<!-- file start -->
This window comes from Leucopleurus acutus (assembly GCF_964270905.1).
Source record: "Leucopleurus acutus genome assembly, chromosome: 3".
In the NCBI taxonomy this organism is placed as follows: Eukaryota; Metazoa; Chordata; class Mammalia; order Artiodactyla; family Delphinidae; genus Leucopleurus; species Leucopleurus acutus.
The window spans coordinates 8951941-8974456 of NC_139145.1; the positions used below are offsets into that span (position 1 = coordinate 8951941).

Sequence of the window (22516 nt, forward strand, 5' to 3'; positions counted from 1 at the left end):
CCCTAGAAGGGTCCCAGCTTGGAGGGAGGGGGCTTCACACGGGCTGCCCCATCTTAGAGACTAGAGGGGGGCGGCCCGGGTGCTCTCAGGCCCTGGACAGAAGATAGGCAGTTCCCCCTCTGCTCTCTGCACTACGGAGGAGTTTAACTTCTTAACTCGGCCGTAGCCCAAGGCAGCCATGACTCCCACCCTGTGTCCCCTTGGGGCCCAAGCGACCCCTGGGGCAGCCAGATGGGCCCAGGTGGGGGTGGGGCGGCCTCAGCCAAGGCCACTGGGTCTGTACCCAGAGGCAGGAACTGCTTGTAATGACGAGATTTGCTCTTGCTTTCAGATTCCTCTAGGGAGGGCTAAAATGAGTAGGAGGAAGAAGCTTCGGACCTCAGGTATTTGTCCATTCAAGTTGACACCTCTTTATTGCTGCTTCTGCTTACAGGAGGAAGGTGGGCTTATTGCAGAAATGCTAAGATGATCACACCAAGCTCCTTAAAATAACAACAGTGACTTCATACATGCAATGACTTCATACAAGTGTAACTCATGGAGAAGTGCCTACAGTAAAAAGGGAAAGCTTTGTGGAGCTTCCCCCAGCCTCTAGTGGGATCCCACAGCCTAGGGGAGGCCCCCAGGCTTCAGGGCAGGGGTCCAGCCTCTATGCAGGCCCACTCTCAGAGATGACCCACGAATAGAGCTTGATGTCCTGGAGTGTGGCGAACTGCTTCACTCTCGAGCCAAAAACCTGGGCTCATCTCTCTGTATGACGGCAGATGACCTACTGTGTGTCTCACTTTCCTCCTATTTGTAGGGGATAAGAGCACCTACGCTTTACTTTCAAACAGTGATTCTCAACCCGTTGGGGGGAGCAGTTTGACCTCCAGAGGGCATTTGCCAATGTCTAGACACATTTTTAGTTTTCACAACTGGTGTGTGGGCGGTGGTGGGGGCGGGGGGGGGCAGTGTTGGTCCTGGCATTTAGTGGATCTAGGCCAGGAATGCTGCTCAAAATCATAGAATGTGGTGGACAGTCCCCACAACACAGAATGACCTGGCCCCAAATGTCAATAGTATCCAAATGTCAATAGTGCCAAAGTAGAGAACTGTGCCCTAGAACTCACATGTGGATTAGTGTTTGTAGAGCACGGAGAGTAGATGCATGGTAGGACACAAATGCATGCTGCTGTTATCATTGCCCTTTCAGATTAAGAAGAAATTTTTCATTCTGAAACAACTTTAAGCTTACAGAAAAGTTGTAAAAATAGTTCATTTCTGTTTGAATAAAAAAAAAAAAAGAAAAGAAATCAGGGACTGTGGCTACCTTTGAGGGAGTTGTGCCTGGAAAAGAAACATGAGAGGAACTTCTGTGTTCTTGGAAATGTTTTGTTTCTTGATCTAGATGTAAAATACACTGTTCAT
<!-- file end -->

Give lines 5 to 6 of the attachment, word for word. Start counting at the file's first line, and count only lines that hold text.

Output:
Sequence of the window (22516 nt, forward strand, 5' to 3'; positions counted from 1 at the left end):
CCCTAGAAGGGTCCCAGCTTGGAGGGAGGGGGCTTCACACGGGCTGCCCCATCTTAGAGACTAGAGGGGGGCGGCCCGGGTGCTCTCAGGCCCTGGACAGAAGATAGGCAGTTCCCCCTCTGCTCTCTGCACTACGGAGGAGTTTAACTTCTTAACTCGGCCGTAGCCCAAGGCAGCCATGACTCCCACCCTGTGTCCCCTTGGGGCCCAAGCGACCCCTGGGGCAGCCAGATGGGCCCAGGTGGGGGTGGGGCGGCCTCAGCCAAGGCCACTGGGTCTGTACCCAGAGGCAGGAACTGCTTGTAATGACGAGATTTGCTCTTGCTTTCAGATTCCTCTAGGGAGGGCTAAAATGAGTAGGAGGAAGAAGCTTCGGACCTCAGGTATTTGTCCATTCAAGTTGACACCTCTTTATTGCTGCTTCTGCTTACAGGAGGAAGGTGGGCTTATTGCAGAAATGCTAAGATGATCACACCAAGCTCCTTAAAATAACAACAGTGACTTCATACATGCAATGACTTCATACAAGTGTAACTCATGGAGAAGTGCCTACAGTAAAAAGGGAAAGCTTTGTGGAGCTTCCCCCAGCCTCTAGTGGGATCCCACAGCCTAGGGGAGGCCCCCAGGCTTCAGGGCAGGGGTCCAGCCTCTATGCAGGCCCACTCTCAGAGATGACCCACGAATAGAGCTTGATGTCCTGGAGTGTGGCGAACTGCTTCACTCTCGAGCCAAAAACCTGGGCTCATCTCTCTGTATGACGGCAGATGACCTACTGTGTGTCTCACTTTCCTCCTATTTGTAGGGGATAAGAGCACCTACGCTTTACTTTCAAACAGTGATTCTCAACCCGTTGGGGGGAGCAGTTTGACCTCCAGAGGGCATTTGCCAATGTCTAGACACATTTTTAGTTTTCACAACTGGTGTGTGGGCGGTGGTGGGGGCGGGGGGGGGCAGTGTTGGTCCTGGCATTTAGTGGATCTAGGCCAGGAATGCTGCTCAAAATCATAGAATGTGGTGGACAGTCCCCACAACACAGAATGACCTGGCCCCAAATGTCAATAGTATCCAAATGTCAATAGTGCCAAAGTAGAGAACTGTGCCCTAGAACTCACATGTGGATTAGTGTTTGTAGAGCACGGAGAGTAGATGCATGGTAGGACACAAATGCATGCTGCTGTTATCATTGCCCTTTCAGATTAAGAAGAAATTTTTCATTCTGAAACAACTTTAAGCTTACAGAAAAGTTGTAAAAATAGTTCATTTCTGTTTGAATAAAAAAAAAAAAAGAAAAGAAATCAGGGACTGTGGCTACCTTTGAGGGAGTTGTGCCTGGAAAAGAAACATGAGAGGAACTTCTGTGTTCTTGGAAATGTTTTGTTTCTTGATCTAGATGTAAAATACACTGTTCAT